Exploring Challenges in Space Syntax Theory Building: The Use of Positivist and Hermeneutic Explanatory Models

A. van Nes, Claudia Yamu

Research output: Contribution to journalArticleScientificpeer-review

17 Citations (Scopus)
30 Downloads (Pure)


The planning and building of sustainable cities and communities yields operational theories on urban space. The novelty of this paper is that it discusses and explores the challenges for space syntax theory building within two key research traditions: positivism and hermeneutics. Applying a theory of science perspective, we first discuss the explanatory power of space syntax and its applications. Next, we distinguish between theories that attempt to explain a phenomenon and theories that seek to understand it, based on Von Wright’s modal logics and Bhaskar’s critical realism models. We demonstrate that space syntax research that focuses on spatial configurative changes in built environments, movement and economic activities can explain changes in a built environment in terms of cause and effect (positivism), whereas historical research or research focusing on social rationality, space and crime or cognition seeks to develop an understanding of the inherent cultural meaning of the space under investigation (hermeneutics). Evidently, the effect of human intentions and behaviour on spatial structures depends on the type of rationality underlying these intentions, which is the focus of this study. Positivist explanatory models are appropriate for examining market rationality in cases that entail unambiguous intentionality and that are associated with a high degree of predictability. By contrast, other kinds of reasoning require a hermeneutic understanding.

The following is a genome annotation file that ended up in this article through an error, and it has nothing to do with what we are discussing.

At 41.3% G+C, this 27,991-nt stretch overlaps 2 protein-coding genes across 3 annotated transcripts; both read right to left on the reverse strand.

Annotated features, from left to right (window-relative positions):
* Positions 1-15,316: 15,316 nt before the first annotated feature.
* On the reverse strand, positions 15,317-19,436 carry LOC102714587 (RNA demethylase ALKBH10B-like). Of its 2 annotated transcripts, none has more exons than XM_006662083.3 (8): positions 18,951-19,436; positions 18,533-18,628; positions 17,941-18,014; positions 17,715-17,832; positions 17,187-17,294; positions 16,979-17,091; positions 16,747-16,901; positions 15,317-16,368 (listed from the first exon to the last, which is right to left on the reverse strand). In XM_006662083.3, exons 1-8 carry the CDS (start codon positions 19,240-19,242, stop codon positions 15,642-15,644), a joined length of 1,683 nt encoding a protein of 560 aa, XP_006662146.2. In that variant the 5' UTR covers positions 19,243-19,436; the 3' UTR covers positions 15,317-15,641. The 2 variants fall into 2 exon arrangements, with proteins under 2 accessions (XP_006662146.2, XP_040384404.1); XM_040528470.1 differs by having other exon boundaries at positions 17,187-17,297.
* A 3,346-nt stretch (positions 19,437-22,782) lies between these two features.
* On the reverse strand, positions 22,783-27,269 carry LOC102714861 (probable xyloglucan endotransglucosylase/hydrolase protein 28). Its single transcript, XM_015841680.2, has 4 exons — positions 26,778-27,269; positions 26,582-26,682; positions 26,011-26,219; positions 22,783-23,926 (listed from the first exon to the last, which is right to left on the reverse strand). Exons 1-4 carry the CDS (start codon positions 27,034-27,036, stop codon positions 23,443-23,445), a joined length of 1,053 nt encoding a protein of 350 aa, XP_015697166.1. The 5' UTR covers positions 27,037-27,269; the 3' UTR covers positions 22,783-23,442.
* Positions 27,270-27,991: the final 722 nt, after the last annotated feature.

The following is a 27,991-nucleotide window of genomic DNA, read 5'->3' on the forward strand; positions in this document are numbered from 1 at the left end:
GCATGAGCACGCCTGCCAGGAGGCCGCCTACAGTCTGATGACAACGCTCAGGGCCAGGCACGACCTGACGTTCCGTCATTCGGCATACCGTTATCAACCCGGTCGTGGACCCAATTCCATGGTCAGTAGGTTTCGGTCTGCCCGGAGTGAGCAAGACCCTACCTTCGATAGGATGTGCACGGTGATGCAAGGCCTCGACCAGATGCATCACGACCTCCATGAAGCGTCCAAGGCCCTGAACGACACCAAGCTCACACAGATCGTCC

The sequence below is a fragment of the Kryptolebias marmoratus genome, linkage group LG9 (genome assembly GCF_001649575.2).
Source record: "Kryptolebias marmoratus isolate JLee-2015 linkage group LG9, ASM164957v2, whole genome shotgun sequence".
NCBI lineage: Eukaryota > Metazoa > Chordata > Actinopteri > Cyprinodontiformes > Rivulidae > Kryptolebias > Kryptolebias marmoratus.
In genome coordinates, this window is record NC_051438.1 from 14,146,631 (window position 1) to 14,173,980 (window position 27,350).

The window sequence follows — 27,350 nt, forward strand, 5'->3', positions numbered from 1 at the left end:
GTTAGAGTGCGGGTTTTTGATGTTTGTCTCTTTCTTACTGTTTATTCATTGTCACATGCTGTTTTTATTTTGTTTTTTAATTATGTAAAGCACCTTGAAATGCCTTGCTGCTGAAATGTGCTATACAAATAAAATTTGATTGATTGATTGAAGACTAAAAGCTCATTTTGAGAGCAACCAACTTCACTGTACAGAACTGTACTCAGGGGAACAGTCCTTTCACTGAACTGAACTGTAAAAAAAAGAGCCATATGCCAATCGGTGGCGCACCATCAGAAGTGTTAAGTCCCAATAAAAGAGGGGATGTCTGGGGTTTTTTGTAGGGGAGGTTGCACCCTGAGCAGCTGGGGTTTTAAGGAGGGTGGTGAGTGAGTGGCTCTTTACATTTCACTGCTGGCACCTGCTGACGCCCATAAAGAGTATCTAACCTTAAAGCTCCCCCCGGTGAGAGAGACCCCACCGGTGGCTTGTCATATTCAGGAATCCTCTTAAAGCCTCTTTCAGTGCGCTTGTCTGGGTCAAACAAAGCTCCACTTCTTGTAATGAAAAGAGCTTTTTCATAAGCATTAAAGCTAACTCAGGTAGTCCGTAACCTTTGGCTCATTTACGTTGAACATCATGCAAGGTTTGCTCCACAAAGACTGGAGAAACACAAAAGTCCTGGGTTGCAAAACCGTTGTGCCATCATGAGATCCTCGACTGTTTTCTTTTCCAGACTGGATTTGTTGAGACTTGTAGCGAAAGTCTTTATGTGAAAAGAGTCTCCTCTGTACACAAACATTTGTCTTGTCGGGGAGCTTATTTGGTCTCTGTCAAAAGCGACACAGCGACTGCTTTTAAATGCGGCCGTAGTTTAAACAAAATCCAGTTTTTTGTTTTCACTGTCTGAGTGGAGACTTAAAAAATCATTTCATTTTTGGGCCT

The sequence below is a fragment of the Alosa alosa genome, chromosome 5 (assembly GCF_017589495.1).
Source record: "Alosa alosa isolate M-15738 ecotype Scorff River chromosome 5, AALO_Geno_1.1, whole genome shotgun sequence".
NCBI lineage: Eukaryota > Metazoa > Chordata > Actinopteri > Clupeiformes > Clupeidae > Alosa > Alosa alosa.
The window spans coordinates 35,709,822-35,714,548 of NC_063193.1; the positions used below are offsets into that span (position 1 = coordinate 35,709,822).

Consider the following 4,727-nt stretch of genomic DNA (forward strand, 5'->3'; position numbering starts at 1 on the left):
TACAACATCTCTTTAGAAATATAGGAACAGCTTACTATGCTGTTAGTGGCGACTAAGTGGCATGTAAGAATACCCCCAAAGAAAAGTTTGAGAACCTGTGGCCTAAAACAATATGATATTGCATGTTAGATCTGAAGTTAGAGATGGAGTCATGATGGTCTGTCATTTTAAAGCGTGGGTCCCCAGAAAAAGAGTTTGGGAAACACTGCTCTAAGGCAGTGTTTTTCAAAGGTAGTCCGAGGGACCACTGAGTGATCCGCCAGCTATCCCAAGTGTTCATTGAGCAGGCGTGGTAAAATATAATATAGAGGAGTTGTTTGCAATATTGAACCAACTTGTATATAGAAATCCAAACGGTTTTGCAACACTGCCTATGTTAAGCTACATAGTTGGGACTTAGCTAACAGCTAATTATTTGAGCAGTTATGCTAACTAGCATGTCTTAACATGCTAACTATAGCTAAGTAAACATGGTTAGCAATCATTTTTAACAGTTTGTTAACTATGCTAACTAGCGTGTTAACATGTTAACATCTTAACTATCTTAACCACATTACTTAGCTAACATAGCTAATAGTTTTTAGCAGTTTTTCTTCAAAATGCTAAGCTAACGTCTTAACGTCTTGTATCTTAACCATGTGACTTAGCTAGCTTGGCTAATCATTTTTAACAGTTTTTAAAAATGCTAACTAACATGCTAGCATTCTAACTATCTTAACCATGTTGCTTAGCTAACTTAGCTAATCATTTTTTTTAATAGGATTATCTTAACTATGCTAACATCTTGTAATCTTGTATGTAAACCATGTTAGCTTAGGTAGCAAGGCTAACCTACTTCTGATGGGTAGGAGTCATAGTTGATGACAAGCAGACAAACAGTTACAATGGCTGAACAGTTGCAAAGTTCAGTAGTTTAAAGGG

Original languageEnglish
Article number7133
Number of pages21
Issue number17
Publication statusPublished - 2020


  • Critical realism
  • Hermeneutics
  • Modal logics
  • Positivism
  • Space syntax
  • Theory building


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